In the above video I show a simple tutorial on how to make a wooden straight edge for traditional woodworking.
A straight edge is an essential measuring tool used when flattening & straightening your boards, and a perfect beginner’s project to hone your traditional hand tool woodworking skills!
WOODEN STRAIGHT EDGE vs. METAL STRAIGHT EDGE
Why would traditional woodworkers want to use a wooden straight edge when they can purchase precision-ground metal straight edges? While metal straight edges are useful, they simply don’t have the same advantages as a wooden straight edge. Why?
1. MORE REPAIRABLE: Wooden straight edges can easily be retrued or flattened if they are ever dropped or if they ever go out of true. Accidentally knocking a metal straight edge off your workbench is a death sentence to that tool.
2. LESS EXPENSIVE: Wooden straight edges are practically free to make (or very inexpensive). All you need is some good stable quartersawn hardwood. Good metal straight edges start off around $50 and shoot way higher than that.
3. LIGHTER: The wooden straight edges are quite lighter than metal straight edges, and don’t weight down your already-hefty tool chest.
4. SOFTER: It’s less likely that you’ll ding your workpiece with a wooden straight edge than with a metal straight edge. Believe me, the sharp corners of a metal straight edge can mess up a project.
5. MORE BEAUTIFUL: A wooden straight edge is much more beautiful to look at than a manufactured piece of metal.
6. MADE BY YOU: A tool made by you is much more special to you and your posterity than something that you purchased.
TOOLS THAT YOU’LL NEED
Even though I have a nice tool buying guide (here) I’m still often asked for links to the tools that I use in my videos, so here they are:
1. CHOOSE THE RIGHT WOOD FOR A STRAIGHT EDGE
Stability is the most important factor when choosing wood for a straight edge. I recommend using well-seasoned (dried) 1/2″ or 3/4″ quartersawn hard wood. Quartersawn wood will have vertical grain…see the above photo’s vertical end grain. Notice how it runs straight up & down, and extends mostly straight down the face of the board. Also avoid any lumber that has knots.
Good wood species include beech wood (see above photo), walnut, hard maple, cherry, mahogany, etc.
2. DIMENSION THE WOOD
Use hand saws & hand planes to flatten, square up, & cut your board down to roughly 36″ long, 2-3″ wide, and around 1/2″ thick. Not sure how to square a board? See my tutorial. You can make your straight edge most any size, but the longer the straight edge is, the more accurate it will be.
Take special care to “true” the bottom edge of your straight edge. If it ever goes out of “truth” then use your jointer plane to bring it back. As I mentioned in the previous paragraph, refer to this tutorial for truing your edge.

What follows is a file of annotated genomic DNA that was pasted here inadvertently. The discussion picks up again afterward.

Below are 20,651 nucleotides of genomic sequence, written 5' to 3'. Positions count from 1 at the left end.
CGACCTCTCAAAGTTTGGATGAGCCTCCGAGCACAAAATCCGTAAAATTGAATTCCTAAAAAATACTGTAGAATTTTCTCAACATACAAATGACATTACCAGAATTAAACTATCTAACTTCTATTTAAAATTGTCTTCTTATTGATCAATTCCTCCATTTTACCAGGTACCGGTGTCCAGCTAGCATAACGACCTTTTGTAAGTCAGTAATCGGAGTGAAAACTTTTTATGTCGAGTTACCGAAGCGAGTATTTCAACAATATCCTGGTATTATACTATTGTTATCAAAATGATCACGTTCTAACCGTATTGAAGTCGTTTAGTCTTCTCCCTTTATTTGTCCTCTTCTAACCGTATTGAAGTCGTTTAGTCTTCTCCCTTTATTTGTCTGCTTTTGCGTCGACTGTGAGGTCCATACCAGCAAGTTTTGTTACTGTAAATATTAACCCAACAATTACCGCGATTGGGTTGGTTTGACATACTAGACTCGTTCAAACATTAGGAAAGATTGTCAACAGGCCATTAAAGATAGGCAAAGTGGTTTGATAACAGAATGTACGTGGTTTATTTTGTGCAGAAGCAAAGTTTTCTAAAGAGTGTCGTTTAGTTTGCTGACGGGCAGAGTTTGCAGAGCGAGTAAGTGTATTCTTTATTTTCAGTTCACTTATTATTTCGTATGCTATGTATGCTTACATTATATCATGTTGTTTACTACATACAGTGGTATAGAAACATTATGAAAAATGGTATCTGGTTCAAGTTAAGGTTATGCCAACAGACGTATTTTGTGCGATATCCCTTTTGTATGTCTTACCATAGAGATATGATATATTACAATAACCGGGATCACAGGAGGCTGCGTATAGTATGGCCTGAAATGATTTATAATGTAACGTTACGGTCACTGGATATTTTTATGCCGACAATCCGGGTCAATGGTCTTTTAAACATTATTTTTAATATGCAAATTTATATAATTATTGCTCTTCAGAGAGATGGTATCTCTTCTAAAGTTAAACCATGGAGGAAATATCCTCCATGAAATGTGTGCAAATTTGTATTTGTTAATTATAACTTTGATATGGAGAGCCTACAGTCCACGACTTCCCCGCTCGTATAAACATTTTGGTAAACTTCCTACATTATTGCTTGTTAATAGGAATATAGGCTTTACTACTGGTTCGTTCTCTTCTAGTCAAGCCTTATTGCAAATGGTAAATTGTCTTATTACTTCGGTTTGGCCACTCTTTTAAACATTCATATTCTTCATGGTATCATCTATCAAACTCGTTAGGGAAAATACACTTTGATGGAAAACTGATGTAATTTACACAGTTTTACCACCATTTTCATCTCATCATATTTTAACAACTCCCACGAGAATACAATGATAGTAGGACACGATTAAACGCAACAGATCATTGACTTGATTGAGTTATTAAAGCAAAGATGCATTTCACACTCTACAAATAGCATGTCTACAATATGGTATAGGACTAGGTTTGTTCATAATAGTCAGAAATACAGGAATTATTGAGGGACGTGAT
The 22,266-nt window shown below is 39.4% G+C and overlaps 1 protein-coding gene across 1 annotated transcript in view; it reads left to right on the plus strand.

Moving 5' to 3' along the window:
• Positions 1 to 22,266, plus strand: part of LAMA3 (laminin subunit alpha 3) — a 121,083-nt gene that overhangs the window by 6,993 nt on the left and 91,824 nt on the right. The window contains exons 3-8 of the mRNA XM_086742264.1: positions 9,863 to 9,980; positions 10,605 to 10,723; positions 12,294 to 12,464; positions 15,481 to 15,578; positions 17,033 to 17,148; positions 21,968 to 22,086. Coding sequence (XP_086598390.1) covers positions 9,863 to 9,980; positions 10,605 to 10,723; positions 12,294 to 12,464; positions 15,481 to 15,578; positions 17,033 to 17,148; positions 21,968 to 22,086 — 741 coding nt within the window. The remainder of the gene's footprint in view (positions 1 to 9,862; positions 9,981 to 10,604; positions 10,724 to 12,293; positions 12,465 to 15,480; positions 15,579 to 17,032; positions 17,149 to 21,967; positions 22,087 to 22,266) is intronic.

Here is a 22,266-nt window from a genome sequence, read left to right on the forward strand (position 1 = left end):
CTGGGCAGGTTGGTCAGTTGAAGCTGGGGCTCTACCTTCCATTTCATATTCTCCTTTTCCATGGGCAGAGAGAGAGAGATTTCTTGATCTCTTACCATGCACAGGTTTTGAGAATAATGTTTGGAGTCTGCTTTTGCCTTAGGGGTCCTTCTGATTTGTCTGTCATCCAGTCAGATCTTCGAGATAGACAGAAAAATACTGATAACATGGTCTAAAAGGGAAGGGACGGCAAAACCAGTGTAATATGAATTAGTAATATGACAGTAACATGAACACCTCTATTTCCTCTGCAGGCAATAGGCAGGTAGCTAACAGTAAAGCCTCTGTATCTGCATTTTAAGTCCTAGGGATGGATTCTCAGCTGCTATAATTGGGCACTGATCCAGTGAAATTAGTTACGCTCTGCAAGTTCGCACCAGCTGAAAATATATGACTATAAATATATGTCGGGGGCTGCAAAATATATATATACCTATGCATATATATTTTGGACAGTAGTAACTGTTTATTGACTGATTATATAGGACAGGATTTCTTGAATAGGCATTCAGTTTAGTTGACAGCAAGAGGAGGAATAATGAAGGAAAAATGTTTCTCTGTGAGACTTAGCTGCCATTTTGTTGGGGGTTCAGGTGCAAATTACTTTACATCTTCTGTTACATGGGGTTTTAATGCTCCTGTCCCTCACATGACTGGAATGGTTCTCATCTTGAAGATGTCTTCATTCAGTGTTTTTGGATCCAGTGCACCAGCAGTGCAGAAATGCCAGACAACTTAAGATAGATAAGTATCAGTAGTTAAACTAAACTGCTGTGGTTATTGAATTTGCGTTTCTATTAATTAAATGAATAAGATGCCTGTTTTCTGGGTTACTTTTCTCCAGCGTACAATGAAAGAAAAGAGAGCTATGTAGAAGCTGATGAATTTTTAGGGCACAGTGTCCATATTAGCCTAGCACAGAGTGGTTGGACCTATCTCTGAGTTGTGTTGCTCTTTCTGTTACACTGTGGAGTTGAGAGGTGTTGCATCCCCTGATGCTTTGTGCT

3. CUT OUT THE PROFILE
You can leave your straight edge rectangular, but it will most likely get mistaken for scrap wood! So I add a nice profile. The profile can be whatever you want. Some people argue that adding an arc helps by exposing more end grain, thereby stabilizing the wood. I’ve heard debates on this subject, but I like the look of an arc so I do it anyway. In my video I show how to setup a simple template to draw a perfect arc on your straight edge:
I love to draw an ovolo on my arc (see below). I borrowed this design from renowned traditional woodworker Bill Anderson:
Click here for the PDF scan of the above profile (which I promised in the video).
Cut the profile with a simple bow saw or coping saw. I use a tenon saw and a cross cut saw to make relief cuts prior to using the bow saw.
Then I use a sharp block plane to smooth out the curve. Keep your eyes on the curve that you drew, and make sure to not plane past it much.
I clean up the ovolo profile with french cut rasps and 220 grit sandpaper. I use this course 10 grain / 9″ cabinet rasp for rough removal and this finer 13 grain / 7″ modeler’s rasp.
A couple years ago, if you would have told me that I’d spend over $100 on a rasp, I’d laugh at you. Now I’ve purchased two at that price, and use them all the time. These Auriou French hand cut rasps make quick work of shaping profiles like this.
4. APPLY A FINISH
You can apply your favorite finish, but I prefer to keep with a more natural look rather than a “plastic” shiny finish (like Polyurethane). I typically use a traditional finish recipe (boiled linseed oil, beeswax, and turpentine) but lately I’ve been trying a surprisingly nice finish made by Minwax called “Antique Oil Finish“. Here is the best price I found.
I had originally thought that mass-produced finishes weren’t very desirable to traditional woodworkers, but was recommended to me by Bill Anderson. Larry Preuss, an expert plane maker from Michigan, recommended it to him.
Don’t worry about applying finish to the bottom “true” edge. You’ll eventually re-true the bottom. That’s it folks!
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